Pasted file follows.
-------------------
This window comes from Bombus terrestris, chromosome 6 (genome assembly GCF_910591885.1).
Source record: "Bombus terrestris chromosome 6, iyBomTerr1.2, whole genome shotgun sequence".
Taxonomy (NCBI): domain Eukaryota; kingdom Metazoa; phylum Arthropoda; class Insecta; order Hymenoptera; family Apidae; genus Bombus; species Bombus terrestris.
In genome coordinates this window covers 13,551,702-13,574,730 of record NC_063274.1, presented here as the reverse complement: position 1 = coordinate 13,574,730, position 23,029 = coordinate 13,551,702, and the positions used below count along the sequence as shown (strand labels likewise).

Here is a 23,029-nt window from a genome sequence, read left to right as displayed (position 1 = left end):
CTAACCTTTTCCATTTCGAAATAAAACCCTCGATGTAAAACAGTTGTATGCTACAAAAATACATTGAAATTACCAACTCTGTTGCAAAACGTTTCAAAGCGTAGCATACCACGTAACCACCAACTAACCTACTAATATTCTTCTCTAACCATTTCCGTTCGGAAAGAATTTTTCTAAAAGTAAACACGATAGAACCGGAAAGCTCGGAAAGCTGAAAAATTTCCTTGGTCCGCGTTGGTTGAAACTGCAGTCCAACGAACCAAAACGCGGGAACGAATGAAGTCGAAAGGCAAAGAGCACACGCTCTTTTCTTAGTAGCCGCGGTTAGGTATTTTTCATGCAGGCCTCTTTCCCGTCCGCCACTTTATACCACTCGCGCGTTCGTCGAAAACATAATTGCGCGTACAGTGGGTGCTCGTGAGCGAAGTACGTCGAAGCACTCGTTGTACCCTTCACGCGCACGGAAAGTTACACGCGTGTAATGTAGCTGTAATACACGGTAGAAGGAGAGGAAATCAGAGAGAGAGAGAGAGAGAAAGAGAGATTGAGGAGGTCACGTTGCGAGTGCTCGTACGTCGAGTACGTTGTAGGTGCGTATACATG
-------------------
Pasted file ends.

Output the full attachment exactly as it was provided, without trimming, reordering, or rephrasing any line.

This window comes from Bombus terrestris, chromosome 6 (genome assembly GCF_910591885.1).
Source record: "Bombus terrestris chromosome 6, iyBomTerr1.2, whole genome shotgun sequence".
Taxonomy (NCBI): domain Eukaryota; kingdom Metazoa; phylum Arthropoda; class Insecta; order Hymenoptera; family Apidae; genus Bombus; species Bombus terrestris.
In genome coordinates this window covers 13,551,702-13,574,730 of record NC_063274.1, presented here as the reverse complement: position 1 = coordinate 13,574,730, position 23,029 = coordinate 13,551,702, and the positions used below count along the sequence as shown (strand labels likewise).

Here is a 23,029-nt window from a genome sequence, read left to right as displayed (position 1 = left end):
CTAACCTTTTCCATTTCGAAATAAAACCCTCGATGTAAAACAGTTGTATGCTACAAAAATACATTGAAATTACCAACTCTGTTGCAAAACGTTTCAAAGCGTAGCATACCACGTAACCACCAACTAACCTACTAATATTCTTCTCTAACCATTTCCGTTCGGAAAGAATTTTTCTAAAAGTAAACACGATAGAACCGGAAAGCTCGGAAAGCTGAAAAATTTCCTTGGTCCGCGTTGGTTGAAACTGCAGTCCAACGAACCAAAACGCGGGAACGAATGAAGTCGAAAGGCAAAGAGCACACGCTCTTTTCTTAGTAGCCGCGGTTAGGTATTTTTCATGCAGGCCTCTTTCCCGTCCGCCACTTTATACCACTCGCGCGTTCGTCGAAAACATAATTGCGCGTACAGTGGGTGCTCGTGAGCGAAGTACGTCGAAGCACTCGTTGTACCCTTCACGCGCACGGAAAGTTACACGCGTGTAATGTAGCTGTAATACACGGTAGAAGGAGAGGAAATCAGAGAGAGAGAGAGAGAGAAAGAGAGATTGAGGAGGTCACGTTGCGAGTGCTCGTACGTCGAGTACGTTGTAGGTGCGTATACATG